Tuesday, 15 July 2014

Where I Write - Group Post

As a group we're often asked where we write. We're not sure why people are so interested because it's something we do every day, so we see it as just another ordinary part of our lives. However, as we've been asked, it would be rude not to answer the question! So four of us have joined forces to let you in on the secret of where we write.

Abie Longstaff

I write in my writing hut in the garden.


It's only a few steps from my house, so I have a very short commute!

Inside I have a comfy chair, a desk and some big cushions in a pile on the floor so I can curl up and read.



Pippa Goodhart

For the first twenty years of my writing career I wrote in whatever corner of the house I could. The computer was in our bedroom, and the main table always had to be cleared for mealtimes. But then - da daaa! - my wonderful husband (who happens to be an architect) built us a brand new house. What would you like in it, he asked?  Well, where to begin?!  I now have a library landing with backlit bookshelves that leads onto a balcony with rocking chairs - bliss.  But he and I also share a big studio room; his drawing board and desk at one end, and my writing mess at the other. One long wall is lines with built-in bookshelves.  But, as you can see, even now I have to share my writing space!


Jane Clarke

I've taken over the smallest bedroom, overlooking the apple tree in the back garden. Watching the birds (and the occasional squirrel) is a great displacement activity.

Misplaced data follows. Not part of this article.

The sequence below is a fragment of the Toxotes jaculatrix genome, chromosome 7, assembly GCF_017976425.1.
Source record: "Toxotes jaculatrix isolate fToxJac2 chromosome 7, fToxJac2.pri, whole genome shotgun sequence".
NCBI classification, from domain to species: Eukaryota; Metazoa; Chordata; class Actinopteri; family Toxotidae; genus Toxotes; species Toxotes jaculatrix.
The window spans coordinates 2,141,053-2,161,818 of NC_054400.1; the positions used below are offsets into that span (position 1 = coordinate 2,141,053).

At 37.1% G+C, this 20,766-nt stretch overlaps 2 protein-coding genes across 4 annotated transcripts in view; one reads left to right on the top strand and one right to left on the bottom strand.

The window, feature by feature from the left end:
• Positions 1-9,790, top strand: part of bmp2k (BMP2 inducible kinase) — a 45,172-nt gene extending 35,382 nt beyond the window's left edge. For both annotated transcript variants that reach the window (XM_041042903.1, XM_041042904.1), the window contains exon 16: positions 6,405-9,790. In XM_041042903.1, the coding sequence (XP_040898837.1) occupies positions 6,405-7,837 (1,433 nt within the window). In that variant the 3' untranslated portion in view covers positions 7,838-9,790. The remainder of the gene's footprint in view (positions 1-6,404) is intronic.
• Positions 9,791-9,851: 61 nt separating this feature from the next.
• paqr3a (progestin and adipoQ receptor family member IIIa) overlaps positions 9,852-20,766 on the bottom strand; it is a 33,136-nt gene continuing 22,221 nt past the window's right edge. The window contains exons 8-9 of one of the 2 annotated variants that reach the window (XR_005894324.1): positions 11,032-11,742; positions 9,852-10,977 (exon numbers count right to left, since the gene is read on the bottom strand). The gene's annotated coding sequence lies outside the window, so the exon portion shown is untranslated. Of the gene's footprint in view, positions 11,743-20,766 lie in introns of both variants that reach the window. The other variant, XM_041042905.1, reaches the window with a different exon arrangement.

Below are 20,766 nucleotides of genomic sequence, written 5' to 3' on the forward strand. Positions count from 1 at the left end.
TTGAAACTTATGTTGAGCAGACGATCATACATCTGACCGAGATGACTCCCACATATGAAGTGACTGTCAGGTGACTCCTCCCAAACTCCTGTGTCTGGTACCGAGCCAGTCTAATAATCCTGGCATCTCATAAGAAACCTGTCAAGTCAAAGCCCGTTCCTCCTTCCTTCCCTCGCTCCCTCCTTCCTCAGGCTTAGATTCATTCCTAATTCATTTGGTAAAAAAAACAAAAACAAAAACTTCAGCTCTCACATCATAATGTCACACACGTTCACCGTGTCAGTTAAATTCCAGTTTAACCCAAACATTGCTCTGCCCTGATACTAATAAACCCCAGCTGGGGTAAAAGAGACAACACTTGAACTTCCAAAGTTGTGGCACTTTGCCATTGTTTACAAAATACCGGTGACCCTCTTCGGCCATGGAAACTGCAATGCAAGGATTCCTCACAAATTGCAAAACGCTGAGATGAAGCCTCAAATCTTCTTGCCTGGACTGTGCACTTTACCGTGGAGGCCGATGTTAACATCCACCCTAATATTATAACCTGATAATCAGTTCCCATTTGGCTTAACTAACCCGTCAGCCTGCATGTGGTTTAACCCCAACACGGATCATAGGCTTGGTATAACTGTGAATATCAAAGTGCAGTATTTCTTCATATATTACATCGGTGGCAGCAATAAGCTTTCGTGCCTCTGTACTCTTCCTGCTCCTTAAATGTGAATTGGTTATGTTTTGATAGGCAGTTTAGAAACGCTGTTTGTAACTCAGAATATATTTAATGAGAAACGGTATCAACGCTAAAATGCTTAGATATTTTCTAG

The walls slope so fitting everything in is a bit of a challenge and things tend to get stacked in heaps in the corners.


I use the beams to pin things on.


Occasionally I have a tidy up and clear out, but clutter is the default setting for my writing room.



Jonathan Emmett

For the first 10 years as a writer/paper-engineer, I worked in a little room at the back of our first house that looked out onto the back garden. As well as a desk, I had a huge “double elephant” sized drawing board, a large light-box and a plan chest, all crammed into the same small space.

My first office in my old house was rather like a ship's galley.

I needed somewhere to store all my books and art materials as well, so I built a big storage unit to house it all. There's a diagram of it on the right and you can just see the edge of it on the left of the photo above. There was a very practical reason for the unit’s 'grand piano' shape. It needed to be narrow at one end, to leave me enough space to sit behind my drawing board, and wide at the other, so I could have a decent bookcase beside my desk. When we moved house, the storage unit came with me to my new office which is quite a bit bigger and looks out onto the street. As you can see in panorama below, I have a silver birch tree right outside my window!
A panorama view of my current office. Click on "view sphere", then click and drag inside the image to move around.

One of the best things about moving house was that I finally had enough space for a sign-writer’s vinyl cutter. These computer-controlled machines are usually used to cut out the coloured vinyl signs you see stuck to the sides of vans and above shops, but I’ve adapted mine so that I can use it to cut out the pieces of card for the prototype pop-up books I design. The home-made stand it's mounted on folds down, a bit like a deck-chair, so that I can store the cutter under my drawing board, when it’s not in use.